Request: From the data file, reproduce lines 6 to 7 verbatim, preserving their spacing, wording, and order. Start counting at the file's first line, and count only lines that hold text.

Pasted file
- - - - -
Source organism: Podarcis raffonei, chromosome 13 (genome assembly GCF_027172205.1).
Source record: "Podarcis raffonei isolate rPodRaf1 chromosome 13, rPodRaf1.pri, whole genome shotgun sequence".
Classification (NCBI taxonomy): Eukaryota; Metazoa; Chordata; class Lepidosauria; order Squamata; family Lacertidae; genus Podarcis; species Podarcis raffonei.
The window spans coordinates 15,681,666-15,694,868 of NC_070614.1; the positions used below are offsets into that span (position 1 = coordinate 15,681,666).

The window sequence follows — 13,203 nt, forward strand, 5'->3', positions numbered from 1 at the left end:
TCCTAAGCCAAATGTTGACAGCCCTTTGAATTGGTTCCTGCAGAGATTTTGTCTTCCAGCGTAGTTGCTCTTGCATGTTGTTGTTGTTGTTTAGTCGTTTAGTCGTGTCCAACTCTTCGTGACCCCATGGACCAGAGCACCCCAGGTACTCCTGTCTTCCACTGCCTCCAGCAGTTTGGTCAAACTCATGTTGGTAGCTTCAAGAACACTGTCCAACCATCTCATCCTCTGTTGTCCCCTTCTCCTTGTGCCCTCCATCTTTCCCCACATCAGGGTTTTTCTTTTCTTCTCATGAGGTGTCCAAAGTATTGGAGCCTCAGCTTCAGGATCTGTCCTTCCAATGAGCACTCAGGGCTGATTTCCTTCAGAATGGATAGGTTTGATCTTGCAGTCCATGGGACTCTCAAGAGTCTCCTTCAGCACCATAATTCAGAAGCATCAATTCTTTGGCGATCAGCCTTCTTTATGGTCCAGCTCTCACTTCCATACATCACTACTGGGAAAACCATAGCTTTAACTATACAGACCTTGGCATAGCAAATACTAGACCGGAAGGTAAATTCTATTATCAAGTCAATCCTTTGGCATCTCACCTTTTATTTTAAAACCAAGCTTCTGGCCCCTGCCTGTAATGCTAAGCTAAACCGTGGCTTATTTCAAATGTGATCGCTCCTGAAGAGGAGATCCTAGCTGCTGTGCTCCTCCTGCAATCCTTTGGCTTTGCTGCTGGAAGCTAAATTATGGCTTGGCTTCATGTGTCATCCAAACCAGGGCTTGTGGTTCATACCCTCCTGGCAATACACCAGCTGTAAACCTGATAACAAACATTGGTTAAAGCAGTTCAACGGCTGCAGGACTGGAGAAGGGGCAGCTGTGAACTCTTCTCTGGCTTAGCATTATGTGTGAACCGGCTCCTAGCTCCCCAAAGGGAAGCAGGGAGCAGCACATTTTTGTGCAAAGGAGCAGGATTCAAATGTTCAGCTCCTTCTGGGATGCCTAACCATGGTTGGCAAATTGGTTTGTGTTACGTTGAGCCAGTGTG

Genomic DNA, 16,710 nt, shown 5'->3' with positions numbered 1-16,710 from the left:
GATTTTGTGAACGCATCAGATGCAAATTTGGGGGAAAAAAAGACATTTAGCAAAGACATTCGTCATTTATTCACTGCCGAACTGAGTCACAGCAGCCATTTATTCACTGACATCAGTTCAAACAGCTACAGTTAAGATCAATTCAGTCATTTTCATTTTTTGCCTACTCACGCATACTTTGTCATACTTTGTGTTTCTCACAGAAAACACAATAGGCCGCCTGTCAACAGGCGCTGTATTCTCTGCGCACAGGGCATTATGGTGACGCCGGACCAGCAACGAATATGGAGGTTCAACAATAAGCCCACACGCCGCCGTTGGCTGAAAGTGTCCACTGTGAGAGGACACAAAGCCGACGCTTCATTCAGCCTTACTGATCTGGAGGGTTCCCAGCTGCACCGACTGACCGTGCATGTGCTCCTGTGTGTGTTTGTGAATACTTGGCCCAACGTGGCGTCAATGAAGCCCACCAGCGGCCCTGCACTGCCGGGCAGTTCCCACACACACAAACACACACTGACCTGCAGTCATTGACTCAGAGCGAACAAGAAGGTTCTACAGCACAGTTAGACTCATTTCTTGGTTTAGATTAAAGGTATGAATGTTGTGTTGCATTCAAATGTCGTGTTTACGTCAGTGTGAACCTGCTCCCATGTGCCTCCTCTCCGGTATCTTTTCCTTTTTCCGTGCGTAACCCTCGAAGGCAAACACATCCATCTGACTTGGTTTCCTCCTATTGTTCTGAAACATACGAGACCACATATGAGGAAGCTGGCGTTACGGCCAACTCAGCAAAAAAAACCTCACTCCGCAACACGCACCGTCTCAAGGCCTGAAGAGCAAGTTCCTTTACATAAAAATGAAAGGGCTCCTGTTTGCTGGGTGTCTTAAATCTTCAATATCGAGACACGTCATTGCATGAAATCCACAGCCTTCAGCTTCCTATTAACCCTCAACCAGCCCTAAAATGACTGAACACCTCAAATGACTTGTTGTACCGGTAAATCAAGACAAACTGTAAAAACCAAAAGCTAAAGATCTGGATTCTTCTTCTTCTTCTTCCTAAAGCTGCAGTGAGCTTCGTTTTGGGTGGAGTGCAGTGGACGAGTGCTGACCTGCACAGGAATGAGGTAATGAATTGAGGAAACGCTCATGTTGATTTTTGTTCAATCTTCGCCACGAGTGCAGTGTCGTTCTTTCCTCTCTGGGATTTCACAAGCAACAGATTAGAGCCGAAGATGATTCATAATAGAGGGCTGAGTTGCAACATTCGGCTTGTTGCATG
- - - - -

TCCTAAGCCAAATGTTGACAGCCCTTTGAATTGGTTCCTGCAGAGATTTTGTCTTCCAGCGTAGTTGCTCTTGCATGTTGTTGTTGTTGTTTAGTCGTTTAGTCGTGTCCAACTCTTCGTGACCCCATGGACCAGAGCACCCCAGGTACTCCTGTCTTCCACTGCCTCCAGCAGTTTGGTCAAACTCATGTTGGTAGCTTCAAGAACACTGTCCAACCATCTCATCCTCTGTTGTCCCCTTCTCCTTGTGCCCTCCATCTTTCCCCACATCAGGGTTTTTCTTTTCTTCTCATGAGGTGTCCAAAGTATTGGAGCCTCAGCTTCAGGATCTGTCCTTCCAATGAGCACTCAGGGCTGATTTCCTTCAGAATGGATAGGTTTGATCTTGCAGTCCATGGGACTCTCAAGAGTCTCCTTCAGCACCATAATTCAGAAGCATCAATTCTTTGGCGATCAGCCTTCTTTATGGTCCAGCTCTCACTTCCATACATCACTACTGGGAAAACCATAGCTTTAACTATACAGACCTTGGCATAGCAAATACTAGACCGGAAGGTAAATTCTATTATCAAGTCAATCCTTTGGCATCTCACCTTTTATTTTAAAACCAAGCTTCTGGCCCCTGCCTGTAATGCTAAGCTAAACCGTGGCTTATTTCAAATGTGATCGCTCCTGAAGAGGAGATCCTAGCTGCTGTGCTCCTCCTGCAATCCTTTGGCTTTGCTGCTGGAAGCTAAATTATGGCTTGGCTTCATGTGTCATCCAAACCAGGGCTTGTGGTTCATACCCTCCTGGCAATACACCAGCTGTAAACCTGATAACAAACATTGGTTAAAGCAGTTCAACGGCTGCAGGACTGGAGAAGGGGCAGCTGTGAACTCTTCTCTGGCTTAGCATTATGTGTGAACCGGCTCCTAGCTCCCCAAAGGGAAGCAGGGAGCAGCACATTTTTGTGCAAAGGAGCAGGATTCAAATGTTCAGCTCCTTCTGGGATGCCTAACCATGGTTGGCAAATTGGTTTGTGTTACGTTGAGCCAGTGTG

Genomic DNA, 16,710 nt, shown 5'->3' with positions numbered 1-16,710 from the left: